A simple solution for residency resolution

After taking a few hours off -- presumably to focus on their NCAA tournament brackets -- our elected leaders, electronic media and advertising-supported pundits have resumed their partisan pugilism.

With the budget apparently repaired, they've begun talking about whether or not it's cool for Milwaukee to require its police and firemen to live within the city limits.

The residency requirement -- kind of like collective bargaining for public employees -- has existed for years before becoming a major problem in the last few months.

Apparently, some of the same folks who don't want teachers and custodians and dispatchers to have a say in their working conditions are now working to make sure that cops and firefighters can live wherever they like (as long as it's within a specified five-county area). 

Mayor Tom Barrett and a bunch of aldermen are afraid that lifting the residency requirement for 3,000 police officers and firefighters will prompt a bunch of them to flee the city, lowering the tax base and leading to further reduction in services and safety -- not to mention longer response times in emergencies. They point to cities like Detroit and Camden, N.J., as places harmed by similar decisions.

The opposition says that these heroes should be able to pay property taxes on the Wauwatosa side of 60th Street or -- gasp -- in Brown Deer, Hartland or Menomonee Falls.

If I've learned anything from watching the political tennis match play out over the past few weeks, it's this: money talks.

That leads me to humbly suggest a solution to this thorny and multifaceted issue:

1. Let the cops and firefighters (and eventually the teachers) live wherever they choose.

2. If they choose to live in the City of Milwaukee, give them a little something extra in their paycheck or portfolio. It wouldn't have to be much. It could be $50 per paycheck; maybe $100. Or, it could be a slight reduction in their annual property tax bill. It could even be as simple as an extra day off ever…

Ken Casey and Dropkick Murphys feature Boston legends in their new video.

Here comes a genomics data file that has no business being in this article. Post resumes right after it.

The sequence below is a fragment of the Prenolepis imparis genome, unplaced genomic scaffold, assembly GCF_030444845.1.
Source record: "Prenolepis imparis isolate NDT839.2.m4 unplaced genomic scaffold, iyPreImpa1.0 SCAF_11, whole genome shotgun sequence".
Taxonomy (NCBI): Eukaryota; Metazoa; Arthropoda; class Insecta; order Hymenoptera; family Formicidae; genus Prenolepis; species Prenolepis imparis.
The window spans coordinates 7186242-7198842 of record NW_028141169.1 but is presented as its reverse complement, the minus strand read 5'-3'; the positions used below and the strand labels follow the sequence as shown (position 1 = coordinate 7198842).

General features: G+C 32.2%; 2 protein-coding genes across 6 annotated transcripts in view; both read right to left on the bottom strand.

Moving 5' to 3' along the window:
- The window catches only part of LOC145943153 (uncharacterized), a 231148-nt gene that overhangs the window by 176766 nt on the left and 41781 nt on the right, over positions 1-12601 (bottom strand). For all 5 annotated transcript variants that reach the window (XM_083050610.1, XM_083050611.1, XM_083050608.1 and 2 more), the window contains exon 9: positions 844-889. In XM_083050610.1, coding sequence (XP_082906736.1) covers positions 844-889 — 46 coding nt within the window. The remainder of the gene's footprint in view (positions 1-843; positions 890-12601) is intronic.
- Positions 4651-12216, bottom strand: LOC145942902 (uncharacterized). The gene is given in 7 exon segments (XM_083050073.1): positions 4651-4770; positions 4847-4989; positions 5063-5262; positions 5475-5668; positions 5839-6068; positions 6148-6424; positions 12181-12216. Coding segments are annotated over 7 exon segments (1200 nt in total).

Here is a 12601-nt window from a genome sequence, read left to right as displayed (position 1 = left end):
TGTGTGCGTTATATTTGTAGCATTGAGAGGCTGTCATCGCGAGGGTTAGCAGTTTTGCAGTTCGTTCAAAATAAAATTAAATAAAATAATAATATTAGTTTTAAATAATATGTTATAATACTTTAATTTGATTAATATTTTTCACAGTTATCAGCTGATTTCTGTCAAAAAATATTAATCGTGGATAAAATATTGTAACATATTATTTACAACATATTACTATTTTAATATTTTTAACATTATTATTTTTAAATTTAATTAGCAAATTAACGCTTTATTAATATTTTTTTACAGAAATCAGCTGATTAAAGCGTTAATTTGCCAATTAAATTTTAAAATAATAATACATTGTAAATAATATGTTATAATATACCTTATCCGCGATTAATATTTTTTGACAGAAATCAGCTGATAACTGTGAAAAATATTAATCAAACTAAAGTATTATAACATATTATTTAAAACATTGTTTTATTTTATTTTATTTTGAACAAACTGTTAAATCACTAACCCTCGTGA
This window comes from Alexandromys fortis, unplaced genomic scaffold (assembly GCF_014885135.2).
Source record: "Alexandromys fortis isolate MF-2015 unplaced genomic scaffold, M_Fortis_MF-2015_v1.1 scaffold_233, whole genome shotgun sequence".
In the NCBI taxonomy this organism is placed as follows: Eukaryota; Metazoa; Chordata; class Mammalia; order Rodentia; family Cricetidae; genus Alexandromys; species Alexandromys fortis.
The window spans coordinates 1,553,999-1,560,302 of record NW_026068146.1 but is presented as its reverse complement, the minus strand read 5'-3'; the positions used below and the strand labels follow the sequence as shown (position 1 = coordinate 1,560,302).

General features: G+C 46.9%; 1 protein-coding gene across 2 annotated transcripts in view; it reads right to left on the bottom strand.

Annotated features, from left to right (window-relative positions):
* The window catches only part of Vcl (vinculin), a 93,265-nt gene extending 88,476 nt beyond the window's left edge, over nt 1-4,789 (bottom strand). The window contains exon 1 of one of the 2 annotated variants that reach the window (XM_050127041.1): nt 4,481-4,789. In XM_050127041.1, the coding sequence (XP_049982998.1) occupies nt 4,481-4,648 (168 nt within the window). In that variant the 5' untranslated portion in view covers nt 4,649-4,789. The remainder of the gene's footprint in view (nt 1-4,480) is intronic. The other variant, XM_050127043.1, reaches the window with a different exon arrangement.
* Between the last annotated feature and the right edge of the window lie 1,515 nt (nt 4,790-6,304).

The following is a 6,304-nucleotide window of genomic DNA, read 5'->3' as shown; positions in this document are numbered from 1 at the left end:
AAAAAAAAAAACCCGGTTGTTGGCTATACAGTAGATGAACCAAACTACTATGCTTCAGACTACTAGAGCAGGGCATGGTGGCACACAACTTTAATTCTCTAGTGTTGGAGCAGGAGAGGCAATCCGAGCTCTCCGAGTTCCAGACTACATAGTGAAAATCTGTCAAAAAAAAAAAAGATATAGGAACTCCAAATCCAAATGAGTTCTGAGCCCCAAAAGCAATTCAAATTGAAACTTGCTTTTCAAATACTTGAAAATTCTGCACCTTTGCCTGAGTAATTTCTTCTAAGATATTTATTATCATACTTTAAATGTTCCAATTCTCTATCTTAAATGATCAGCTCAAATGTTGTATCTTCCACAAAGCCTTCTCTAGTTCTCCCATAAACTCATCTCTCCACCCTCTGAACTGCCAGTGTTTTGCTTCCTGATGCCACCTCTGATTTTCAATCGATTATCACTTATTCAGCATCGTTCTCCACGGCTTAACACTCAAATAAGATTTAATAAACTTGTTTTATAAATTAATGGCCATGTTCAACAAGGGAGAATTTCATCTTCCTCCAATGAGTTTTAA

Ken Casey and Dropkick Murphys feature Boston legends in their new video.

My first favorite music video in 20 years

Remember when video was an exciting, vital part of the music industry?

Yeah, I'd just about forgotten, too.

For many of us, MTV fell off the radar about 10 versions of "The Real World" ago. There was a time, though, when a well-made video could expose you to a new song and maybe convince you to check out a band.

I honestly can't remember the last time I saw a music video. That changed, though, last weekend. I was lucky enough to spend some time with Ken Casey, founding member of Dropkick Murphys, before the band played a postgame concert at the Admirals-Wolves hockey game.

Ken showed us the video for the song "Going Out in Style," the title track of the CD that dropped on Tuesday. The song is written from the point of view of a man envisioning his own funeral.

You can take my urn to Fenway and spread my ashes all around
Or you can bring me down to Wally Beach and dump the sucker out
Burn me to a rotten crisp and toast me for a while
I could really give a s@#% - I'm going out in style!

The video is shot in and around the band's hometown of Boston and includes cameos from a handful of Boston icons, including former Bruins legend Bobby Orr and Red Sox slugger Kevin Youkilis. Ken's children make an appearance, too.

I enjoyed the video a great deal and it got me thinking. If you were to make a video with Milwaukee "celebs," who would you put in it? What landmarks would you feature?

Take a look at the video for inspiration and use the Talkback feature to share your suggestions.